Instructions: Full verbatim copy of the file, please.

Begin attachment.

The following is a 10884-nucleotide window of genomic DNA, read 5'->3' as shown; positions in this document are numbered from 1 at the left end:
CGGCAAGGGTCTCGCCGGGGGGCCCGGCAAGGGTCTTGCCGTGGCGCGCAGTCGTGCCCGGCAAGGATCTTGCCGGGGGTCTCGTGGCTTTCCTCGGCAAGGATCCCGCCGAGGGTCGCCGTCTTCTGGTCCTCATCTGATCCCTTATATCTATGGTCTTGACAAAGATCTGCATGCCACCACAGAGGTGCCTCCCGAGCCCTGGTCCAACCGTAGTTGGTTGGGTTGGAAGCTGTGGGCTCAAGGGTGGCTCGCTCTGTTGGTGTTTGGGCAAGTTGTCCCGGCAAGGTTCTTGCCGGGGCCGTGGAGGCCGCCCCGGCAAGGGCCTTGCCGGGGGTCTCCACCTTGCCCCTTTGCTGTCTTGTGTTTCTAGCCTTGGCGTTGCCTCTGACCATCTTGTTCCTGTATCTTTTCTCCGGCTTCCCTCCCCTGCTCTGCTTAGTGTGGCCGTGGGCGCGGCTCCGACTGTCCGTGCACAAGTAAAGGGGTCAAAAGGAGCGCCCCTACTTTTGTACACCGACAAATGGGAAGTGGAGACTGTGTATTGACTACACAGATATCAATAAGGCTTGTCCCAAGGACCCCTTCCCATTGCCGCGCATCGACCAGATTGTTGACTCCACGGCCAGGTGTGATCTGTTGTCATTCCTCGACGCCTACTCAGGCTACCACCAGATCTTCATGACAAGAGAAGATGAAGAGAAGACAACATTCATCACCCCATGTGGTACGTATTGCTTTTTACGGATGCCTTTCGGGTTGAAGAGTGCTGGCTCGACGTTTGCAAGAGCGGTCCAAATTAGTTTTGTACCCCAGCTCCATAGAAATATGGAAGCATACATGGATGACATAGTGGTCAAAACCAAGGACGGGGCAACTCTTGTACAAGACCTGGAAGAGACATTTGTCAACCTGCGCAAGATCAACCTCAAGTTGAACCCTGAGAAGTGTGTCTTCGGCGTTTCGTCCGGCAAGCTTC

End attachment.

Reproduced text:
The following is a 10884-nucleotide window of genomic DNA, read 5'->3' as shown; positions in this document are numbered from 1 at the left end:
CGGCAAGGGTCTCGCCGGGGGGCCCGGCAAGGGTCTTGCCGTGGCGCGCAGTCGTGCCCGGCAAGGATCTTGCCGGGGGTCTCGTGGCTTTCCTCGGCAAGGATCCCGCCGAGGGTCGCCGTCTTCTGGTCCTCATCTGATCCCTTATATCTATGGTCTTGACAAAGATCTGCATGCCACCACAGAGGTGCCTCCCGAGCCCTGGTCCAACCGTAGTTGGTTGGGTTGGAAGCTGTGGGCTCAAGGGTGGCTCGCTCTGTTGGTGTTTGGGCAAGTTGTCCCGGCAAGGTTCTTGCCGGGGCCGTGGAGGCCGCCCCGGCAAGGGCCTTGCCGGGGGTCTCCACCTTGCCCCTTTGCTGTCTTGTGTTTCTAGCCTTGGCGTTGCCTCTGACCATCTTGTTCCTGTATCTTTTCTCCGGCTTCCCTCCCCTGCTCTGCTTAGTGTGGCCGTGGGCGCGGCTCCGACTGTCCGTGCACAAGTAAAGGGGTCAAAAGGAGCGCCCCTACTTTTGTACACCGACAAATGGGAAGTGGAGACTGTGTATTGACTACACAGATATCAATAAGGCTTGTCCCAAGGACCCCTTCCCATTGCCGCGCATCGACCAGATTGTTGACTCCACGGCCAGGTGTGATCTGTTGTCATTCCTCGACGCCTACTCAGGCTACCACCAGATCTTCATGACAAGAGAAGATGAAGAGAAGACAACATTCATCACCCCATGTGGTACGTATTGCTTTTTACGGATGCCTTTCGGGTTGAAGAGTGCTGGCTCGACGTTTGCAAGAGCGGTCCAAATTAGTTTTGTACCCCAGCTCCATAGAAATATGGAAGCATACATGGATGACATAGTGGTCAAAACCAAGGACGGGGCAACTCTTGTACAAGACCTGGAAGAGACATTTGTCAACCTGCGCAAGATCAACCTCAAGTTGAACCCTGAGAAGTGTGTCTTCGGCGTTTCGTCCGGCAAGCTTC